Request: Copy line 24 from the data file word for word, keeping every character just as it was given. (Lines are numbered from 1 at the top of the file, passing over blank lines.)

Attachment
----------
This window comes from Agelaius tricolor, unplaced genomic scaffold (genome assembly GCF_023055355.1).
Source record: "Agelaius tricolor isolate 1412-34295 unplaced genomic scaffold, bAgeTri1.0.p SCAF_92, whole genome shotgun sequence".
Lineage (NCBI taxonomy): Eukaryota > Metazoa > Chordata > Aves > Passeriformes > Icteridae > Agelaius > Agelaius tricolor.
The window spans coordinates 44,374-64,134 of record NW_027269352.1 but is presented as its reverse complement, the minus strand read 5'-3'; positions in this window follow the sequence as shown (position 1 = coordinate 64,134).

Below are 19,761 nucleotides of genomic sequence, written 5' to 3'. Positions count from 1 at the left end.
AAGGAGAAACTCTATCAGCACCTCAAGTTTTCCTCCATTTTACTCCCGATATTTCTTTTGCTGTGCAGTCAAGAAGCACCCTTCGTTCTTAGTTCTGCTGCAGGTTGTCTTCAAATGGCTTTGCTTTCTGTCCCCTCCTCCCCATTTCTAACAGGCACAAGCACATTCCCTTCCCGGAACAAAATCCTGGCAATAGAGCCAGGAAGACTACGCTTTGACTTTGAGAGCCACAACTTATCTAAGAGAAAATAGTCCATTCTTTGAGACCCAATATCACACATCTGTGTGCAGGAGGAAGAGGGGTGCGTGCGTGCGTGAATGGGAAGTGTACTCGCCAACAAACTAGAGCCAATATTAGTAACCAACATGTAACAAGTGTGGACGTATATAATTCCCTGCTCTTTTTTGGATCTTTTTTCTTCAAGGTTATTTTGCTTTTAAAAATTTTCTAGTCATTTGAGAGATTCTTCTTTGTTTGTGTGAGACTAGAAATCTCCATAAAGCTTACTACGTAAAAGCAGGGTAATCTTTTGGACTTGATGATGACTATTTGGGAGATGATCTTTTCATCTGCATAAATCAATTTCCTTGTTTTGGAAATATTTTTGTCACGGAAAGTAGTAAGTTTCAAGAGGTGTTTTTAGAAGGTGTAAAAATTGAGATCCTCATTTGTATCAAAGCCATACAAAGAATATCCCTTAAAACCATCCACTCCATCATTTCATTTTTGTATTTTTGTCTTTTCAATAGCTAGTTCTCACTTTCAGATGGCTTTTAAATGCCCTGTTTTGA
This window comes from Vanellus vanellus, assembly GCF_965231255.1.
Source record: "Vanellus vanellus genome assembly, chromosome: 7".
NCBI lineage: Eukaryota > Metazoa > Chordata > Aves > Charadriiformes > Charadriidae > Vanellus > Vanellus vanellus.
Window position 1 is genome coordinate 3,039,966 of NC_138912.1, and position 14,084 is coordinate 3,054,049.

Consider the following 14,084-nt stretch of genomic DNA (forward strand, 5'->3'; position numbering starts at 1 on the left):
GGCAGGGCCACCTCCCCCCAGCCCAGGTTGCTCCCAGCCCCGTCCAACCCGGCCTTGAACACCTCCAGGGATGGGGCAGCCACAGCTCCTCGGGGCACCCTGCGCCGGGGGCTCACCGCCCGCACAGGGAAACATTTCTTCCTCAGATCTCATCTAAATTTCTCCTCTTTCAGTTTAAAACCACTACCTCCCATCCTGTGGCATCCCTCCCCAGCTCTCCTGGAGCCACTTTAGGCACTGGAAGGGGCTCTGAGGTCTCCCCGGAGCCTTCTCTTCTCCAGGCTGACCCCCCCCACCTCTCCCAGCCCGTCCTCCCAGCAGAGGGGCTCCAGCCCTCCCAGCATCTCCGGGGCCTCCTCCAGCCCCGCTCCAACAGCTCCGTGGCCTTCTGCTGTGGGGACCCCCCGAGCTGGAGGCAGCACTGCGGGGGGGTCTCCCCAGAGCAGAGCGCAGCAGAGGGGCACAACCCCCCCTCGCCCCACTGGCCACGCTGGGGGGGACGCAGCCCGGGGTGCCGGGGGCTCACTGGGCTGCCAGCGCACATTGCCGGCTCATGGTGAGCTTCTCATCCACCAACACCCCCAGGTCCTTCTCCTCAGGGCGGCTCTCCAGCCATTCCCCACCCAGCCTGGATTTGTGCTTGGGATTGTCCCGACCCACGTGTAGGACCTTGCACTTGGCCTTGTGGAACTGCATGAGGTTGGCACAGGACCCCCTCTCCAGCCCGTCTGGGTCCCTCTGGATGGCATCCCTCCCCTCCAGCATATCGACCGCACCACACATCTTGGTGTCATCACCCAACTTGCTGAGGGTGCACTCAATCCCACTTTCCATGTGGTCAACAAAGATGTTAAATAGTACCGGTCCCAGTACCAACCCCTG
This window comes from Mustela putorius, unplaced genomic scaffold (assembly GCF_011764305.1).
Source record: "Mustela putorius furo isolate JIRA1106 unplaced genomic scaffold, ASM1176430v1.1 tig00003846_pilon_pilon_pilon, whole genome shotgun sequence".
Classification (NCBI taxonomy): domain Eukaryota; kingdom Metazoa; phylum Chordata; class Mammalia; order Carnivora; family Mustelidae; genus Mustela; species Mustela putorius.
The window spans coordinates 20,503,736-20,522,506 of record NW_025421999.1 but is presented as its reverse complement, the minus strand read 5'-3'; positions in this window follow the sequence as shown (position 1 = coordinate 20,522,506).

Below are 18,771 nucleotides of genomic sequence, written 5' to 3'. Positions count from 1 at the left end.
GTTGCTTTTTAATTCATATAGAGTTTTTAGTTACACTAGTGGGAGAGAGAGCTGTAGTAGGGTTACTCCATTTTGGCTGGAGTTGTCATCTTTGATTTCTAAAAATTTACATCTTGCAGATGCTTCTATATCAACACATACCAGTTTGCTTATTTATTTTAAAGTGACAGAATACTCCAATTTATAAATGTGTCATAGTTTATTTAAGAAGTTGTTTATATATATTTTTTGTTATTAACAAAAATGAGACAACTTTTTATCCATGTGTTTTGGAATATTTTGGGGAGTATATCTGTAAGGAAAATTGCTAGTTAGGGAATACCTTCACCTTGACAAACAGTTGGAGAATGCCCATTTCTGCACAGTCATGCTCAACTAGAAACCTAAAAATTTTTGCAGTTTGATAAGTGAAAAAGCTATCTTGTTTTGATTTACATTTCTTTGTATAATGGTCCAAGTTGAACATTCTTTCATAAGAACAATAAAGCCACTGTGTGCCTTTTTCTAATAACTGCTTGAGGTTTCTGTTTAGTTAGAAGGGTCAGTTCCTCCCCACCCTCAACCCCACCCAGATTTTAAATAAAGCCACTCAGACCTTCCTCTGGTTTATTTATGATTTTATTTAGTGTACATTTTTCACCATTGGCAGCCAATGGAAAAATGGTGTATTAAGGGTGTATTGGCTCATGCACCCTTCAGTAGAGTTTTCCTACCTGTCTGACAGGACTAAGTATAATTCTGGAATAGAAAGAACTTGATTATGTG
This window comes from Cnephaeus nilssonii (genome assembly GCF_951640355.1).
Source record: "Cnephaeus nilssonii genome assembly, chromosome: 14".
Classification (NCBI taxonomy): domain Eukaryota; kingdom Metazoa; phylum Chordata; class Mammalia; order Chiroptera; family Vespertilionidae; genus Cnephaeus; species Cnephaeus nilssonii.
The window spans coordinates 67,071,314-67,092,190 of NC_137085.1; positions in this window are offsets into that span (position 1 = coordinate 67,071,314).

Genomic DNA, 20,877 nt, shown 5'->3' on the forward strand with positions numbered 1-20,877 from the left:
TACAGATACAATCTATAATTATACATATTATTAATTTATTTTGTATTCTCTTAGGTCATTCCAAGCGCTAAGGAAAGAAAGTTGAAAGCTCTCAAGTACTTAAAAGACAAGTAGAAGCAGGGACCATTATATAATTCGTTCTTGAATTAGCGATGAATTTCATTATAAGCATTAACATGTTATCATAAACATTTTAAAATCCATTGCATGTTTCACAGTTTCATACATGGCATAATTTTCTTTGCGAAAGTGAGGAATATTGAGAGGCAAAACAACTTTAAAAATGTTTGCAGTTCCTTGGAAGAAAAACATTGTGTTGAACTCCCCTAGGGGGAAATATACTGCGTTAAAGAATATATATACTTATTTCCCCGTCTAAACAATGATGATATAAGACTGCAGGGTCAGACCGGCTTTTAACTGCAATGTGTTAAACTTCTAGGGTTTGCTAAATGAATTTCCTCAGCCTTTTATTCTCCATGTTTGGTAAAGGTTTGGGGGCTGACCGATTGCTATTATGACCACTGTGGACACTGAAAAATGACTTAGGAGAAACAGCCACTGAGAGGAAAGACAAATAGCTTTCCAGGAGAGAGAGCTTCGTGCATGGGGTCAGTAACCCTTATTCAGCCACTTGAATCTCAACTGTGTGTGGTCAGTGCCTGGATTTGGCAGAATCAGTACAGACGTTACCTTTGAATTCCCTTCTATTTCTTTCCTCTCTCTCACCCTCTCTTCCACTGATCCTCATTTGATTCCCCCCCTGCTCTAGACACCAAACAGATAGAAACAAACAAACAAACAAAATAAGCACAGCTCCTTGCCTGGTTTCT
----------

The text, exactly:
TACAGATACAATCTATAATTATACATATTATTAATTTATTTTGTATTCTCTTAGGTCATTCCAAGCGCTAAGGAAAGAAAGTTGAAAGCTCTCAAGTACTTAAAAGACAAGTAGAAGCAGGGACCATTATATAATTCGTTCTTGAATTAGCGATGAATTTCATTATAAGCATTAACATGTTATCATAAACATTTTAAAATCCATTGCATGTTTCACAGTTTCATACATGGCATAATTTTCTTTGCGAAAGTGAGGAATATTGAGAGGCAAAACAACTTTAAAAATGTTTGCAGTTCCTTGGAAGAAAAACATTGTGTTGAACTCCCCTAGGGGGAAATATACTGCGTTAAAGAATATATATACTTATTTCCCCGTCTAAACAATGATGATATAAGACTGCAGGGTCAGACCGGCTTTTAACTGCAATGTGTTAAACTTCTAGGGTTTGCTAAATGAATTTCCTCAGCCTTTTATTCTCCATGTTTGGTAAAGGTTTGGGGGCTGACCGATTGCTATTATGACCACTGTGGACACTGAAAAATGACTTAGGAGAAACAGCCACTGAGAGGAAAGACAAATAGCTTTCCAGGAGAGAGAGCTTCGTGCATGGGGTCAGTAACCCTTATTCAGCCACTTGAATCTCAACTGTGTGTGGTCAGTGCCTGGATTTGGCAGAATCAGTACAGACGTTACCTTTGAATTCCCTTCTATTTCTTTCCTCTCTCTCACCCTCTCTTCCACTGATCCTCATTTGATTCCCCCCCTGCTCTAGACACCAAACAGATAGAAACAAACAAACAAACAAAATAAGCACAGCTCCTTGCCTGGTTTCT